jockey


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jockey

a person who rides horses in races, esp as a profession or for hire
References in classic literature ?
In the middle of the night she remembered that she had forgotten to write her regular letter to her husband; and she decided to do so next day and tell him about her afternoon at the Jockey Club.
I have every hope, however, that your horse will start upon Tuesday, and I beg that you will have your jockey in readiness.
When four-and-twenty girls, dressed as jockeys, came prancing on to the stage, cracking their whips, stamping the heels of their topboots, and winking at the audience, Polly did not think it at all funny, but looked disgusted, and was glad when they were gone; but when another set appeared in a costume consisting of gauze wings, and a bit of gold fringe round the waist, poor unfashionable Polly did n't know what to do; for she felt both frightened and indignant, and sat with her eyes on her play-bill, and her cheeks getting hotter and hotter every minute.
In one corner stood the diminutive pair of top-boots in which Miss Snevellicci was accustomed to enact the little jockey, and, folded on a chair hard by, was a small parcel, which bore a very suspicious resemblance to the companion smalls.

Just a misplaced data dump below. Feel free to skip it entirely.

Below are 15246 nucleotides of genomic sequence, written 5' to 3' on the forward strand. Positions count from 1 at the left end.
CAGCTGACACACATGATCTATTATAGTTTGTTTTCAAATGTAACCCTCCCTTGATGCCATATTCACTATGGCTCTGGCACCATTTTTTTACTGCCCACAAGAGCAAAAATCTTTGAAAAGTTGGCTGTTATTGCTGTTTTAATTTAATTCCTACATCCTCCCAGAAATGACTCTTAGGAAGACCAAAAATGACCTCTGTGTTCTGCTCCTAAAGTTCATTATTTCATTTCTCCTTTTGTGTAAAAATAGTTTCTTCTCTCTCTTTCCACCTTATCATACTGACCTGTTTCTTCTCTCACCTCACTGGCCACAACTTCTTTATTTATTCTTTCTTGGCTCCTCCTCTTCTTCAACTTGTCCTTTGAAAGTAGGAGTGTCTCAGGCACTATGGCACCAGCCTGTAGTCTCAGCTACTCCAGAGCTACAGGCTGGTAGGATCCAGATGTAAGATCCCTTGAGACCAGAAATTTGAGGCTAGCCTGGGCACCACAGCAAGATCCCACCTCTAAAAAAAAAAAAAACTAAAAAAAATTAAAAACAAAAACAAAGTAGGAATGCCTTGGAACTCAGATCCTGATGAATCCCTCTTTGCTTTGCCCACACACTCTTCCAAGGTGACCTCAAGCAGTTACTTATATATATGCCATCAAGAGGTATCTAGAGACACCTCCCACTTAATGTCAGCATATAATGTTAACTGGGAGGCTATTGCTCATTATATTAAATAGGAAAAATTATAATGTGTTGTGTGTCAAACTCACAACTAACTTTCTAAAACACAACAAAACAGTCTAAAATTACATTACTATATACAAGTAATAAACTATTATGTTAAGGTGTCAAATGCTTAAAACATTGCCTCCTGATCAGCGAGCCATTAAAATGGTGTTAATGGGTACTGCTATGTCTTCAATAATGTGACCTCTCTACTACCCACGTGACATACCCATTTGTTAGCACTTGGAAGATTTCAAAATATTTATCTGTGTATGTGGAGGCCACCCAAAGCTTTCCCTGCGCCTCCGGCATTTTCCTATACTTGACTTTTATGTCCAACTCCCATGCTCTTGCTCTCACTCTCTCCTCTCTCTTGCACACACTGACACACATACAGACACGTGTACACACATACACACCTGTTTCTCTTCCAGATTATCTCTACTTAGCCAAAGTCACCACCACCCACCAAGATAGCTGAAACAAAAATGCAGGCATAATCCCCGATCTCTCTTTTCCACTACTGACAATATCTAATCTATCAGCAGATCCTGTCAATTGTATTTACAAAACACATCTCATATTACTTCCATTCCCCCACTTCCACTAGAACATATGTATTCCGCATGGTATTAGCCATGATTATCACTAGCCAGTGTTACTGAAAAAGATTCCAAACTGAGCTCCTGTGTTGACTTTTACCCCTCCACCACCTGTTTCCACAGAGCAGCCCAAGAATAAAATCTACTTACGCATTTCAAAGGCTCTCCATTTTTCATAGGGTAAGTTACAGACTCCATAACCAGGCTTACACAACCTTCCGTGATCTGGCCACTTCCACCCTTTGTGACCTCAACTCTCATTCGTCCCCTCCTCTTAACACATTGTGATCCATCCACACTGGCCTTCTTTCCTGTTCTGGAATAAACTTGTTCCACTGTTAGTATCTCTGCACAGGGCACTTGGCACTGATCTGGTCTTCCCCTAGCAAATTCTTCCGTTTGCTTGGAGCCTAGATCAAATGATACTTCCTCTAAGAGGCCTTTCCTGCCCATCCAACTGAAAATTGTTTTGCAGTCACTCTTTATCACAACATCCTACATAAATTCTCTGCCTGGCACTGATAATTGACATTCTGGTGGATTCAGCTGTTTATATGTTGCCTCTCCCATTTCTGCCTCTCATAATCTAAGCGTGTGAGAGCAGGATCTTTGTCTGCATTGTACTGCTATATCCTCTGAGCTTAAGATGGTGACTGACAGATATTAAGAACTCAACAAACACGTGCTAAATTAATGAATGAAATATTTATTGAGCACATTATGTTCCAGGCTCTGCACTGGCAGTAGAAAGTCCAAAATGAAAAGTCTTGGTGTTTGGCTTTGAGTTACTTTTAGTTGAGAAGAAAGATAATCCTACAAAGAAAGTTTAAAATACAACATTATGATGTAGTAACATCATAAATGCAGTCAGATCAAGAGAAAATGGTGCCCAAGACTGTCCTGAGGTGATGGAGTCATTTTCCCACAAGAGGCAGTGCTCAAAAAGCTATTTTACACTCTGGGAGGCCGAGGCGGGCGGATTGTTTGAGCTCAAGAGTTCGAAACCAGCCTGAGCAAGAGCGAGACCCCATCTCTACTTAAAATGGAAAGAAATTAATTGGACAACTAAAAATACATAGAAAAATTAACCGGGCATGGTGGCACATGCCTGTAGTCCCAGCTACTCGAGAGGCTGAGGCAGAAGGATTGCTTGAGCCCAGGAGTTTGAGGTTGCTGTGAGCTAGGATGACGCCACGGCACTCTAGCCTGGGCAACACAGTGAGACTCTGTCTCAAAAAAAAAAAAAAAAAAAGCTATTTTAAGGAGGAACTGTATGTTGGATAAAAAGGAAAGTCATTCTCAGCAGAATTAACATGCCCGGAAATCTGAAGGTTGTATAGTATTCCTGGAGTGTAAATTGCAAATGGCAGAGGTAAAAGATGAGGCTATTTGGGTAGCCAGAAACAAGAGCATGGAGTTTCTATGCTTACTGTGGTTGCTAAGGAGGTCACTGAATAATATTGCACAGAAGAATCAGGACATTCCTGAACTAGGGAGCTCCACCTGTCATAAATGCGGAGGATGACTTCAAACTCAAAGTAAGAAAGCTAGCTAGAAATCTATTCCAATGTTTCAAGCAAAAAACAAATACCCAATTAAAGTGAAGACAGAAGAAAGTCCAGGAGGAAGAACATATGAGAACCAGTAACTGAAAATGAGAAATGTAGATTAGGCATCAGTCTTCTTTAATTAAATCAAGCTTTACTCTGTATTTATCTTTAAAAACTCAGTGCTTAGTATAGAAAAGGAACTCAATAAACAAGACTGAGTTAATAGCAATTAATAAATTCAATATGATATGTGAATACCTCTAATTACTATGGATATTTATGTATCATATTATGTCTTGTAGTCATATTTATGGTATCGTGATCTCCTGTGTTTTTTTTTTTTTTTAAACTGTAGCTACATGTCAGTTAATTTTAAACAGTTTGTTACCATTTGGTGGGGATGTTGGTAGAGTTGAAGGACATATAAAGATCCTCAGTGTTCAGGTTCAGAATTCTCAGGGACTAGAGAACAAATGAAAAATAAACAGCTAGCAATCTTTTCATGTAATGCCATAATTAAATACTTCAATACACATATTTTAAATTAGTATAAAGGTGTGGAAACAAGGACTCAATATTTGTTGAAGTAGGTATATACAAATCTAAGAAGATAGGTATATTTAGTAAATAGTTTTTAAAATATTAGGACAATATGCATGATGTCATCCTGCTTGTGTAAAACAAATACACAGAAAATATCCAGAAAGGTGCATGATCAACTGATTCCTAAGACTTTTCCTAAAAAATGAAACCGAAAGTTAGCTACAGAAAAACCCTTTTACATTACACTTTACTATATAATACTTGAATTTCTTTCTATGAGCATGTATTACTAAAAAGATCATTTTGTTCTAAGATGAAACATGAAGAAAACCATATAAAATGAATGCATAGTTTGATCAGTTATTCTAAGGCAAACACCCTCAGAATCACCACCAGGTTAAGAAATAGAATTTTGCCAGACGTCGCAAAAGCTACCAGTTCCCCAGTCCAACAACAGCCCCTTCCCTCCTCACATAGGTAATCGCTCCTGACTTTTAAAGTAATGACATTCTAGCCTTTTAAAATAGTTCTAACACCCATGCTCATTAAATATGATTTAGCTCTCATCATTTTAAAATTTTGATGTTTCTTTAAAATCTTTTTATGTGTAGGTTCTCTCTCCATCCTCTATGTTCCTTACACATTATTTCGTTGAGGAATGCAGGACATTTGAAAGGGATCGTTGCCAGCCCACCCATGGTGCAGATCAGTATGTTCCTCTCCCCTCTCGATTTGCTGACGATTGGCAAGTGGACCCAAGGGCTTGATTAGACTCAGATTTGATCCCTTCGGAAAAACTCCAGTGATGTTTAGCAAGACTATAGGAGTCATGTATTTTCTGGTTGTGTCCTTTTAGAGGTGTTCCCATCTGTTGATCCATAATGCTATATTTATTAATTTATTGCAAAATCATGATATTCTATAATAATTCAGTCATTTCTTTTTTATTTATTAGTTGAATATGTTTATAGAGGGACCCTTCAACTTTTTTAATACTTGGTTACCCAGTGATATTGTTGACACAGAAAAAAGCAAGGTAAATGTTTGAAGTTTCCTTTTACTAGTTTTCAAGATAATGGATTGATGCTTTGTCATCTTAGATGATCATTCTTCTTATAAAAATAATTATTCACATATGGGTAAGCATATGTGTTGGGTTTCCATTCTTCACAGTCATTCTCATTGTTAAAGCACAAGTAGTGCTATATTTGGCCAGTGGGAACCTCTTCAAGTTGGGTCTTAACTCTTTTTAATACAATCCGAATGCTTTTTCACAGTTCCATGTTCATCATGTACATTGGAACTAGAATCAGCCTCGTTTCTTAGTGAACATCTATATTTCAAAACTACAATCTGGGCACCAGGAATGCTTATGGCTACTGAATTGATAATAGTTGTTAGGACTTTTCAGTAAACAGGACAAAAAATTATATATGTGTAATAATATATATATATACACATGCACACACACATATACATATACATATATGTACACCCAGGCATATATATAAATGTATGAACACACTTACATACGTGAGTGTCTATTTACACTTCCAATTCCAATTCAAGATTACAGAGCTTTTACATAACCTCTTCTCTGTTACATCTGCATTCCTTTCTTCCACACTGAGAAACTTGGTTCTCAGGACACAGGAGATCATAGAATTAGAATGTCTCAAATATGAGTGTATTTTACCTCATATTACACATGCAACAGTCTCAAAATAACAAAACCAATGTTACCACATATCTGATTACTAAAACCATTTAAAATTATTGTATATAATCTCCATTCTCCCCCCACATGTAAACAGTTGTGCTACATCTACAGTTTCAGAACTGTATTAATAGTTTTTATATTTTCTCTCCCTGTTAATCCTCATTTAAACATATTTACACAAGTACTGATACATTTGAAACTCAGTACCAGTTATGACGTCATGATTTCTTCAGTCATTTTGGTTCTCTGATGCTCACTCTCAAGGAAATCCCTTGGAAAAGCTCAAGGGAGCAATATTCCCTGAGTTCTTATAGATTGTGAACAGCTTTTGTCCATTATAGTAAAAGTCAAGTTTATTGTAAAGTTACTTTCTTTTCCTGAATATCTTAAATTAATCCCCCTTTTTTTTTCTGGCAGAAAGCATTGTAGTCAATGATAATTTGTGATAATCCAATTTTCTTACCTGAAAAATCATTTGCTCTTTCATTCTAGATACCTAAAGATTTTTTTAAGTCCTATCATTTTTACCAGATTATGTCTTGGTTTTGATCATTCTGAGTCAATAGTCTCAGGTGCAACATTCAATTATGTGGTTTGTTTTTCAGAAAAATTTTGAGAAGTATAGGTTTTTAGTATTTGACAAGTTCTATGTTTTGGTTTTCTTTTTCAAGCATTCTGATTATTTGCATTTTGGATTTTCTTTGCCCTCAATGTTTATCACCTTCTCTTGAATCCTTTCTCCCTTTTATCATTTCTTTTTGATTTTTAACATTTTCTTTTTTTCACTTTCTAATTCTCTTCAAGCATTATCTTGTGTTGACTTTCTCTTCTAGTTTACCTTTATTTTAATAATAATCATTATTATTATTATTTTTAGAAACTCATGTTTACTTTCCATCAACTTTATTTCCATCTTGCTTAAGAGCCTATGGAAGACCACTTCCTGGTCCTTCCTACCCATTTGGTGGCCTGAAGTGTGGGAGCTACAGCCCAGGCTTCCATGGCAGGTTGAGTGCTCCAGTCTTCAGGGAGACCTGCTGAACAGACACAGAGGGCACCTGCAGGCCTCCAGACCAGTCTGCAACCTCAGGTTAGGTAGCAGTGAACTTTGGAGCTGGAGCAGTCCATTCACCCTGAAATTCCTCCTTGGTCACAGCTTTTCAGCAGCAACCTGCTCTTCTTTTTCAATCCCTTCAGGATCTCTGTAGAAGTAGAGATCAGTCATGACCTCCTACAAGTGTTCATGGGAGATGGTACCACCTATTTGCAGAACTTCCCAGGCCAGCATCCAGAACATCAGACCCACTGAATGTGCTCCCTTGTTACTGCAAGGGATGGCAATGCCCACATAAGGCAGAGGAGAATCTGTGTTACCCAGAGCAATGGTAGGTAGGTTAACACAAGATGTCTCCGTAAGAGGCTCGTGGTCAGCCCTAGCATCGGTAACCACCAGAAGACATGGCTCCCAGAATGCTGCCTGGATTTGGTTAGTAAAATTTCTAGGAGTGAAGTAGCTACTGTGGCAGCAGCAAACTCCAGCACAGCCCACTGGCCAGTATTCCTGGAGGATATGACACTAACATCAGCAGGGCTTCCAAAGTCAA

One of them was a surprisingly small man, something like a dwarf, or at least like a jockey.
A dry-looking Englishman, in high boots and a short jacket, clean-shaven, except for a tuft below his chin, came to meet him, walking with the uncouth gait of jockey, turning his elbows out and swaying from side to side.
Whether the business in hand be to get a man in, or get a man out, or get a man over, or promote a railway, or jockey a railway, or what else, nothing is understood to be so effectual as scouring nowhere in a violent hurry--in short, as taking cabs and going about.
There were scores of such tricks; and sometimes it was the owners who played them and made fortunes, sometimes it was the jockeys and trainers, sometimes it was outsiders, who bribed them--but most of the time it was the chiefs of the trust.
Various spectators, intending to purchase, or not intending, examining, and commenting on their various points and faces with the same freedom that a set of jockeys discuss the merits of a horse.
We stood gazing at each other for some time; at last I took the boldness to reach my hand towards his neck with a design to stroke it, using the common style and whistle of jockeys, when they are going to handle a strange horse.
In hunting the Crow country, he fell in with a village of that tribe; notorious rogues, jockeys, and horse stealers, and errant scamperers of the mountains.
The dancers were going faster and faster, and the musicians, to keep up with them, belaboured their instruments like jockeys lashing their mounts on the home-stretch; yet it seemed to the young man at the window that the reel would never end.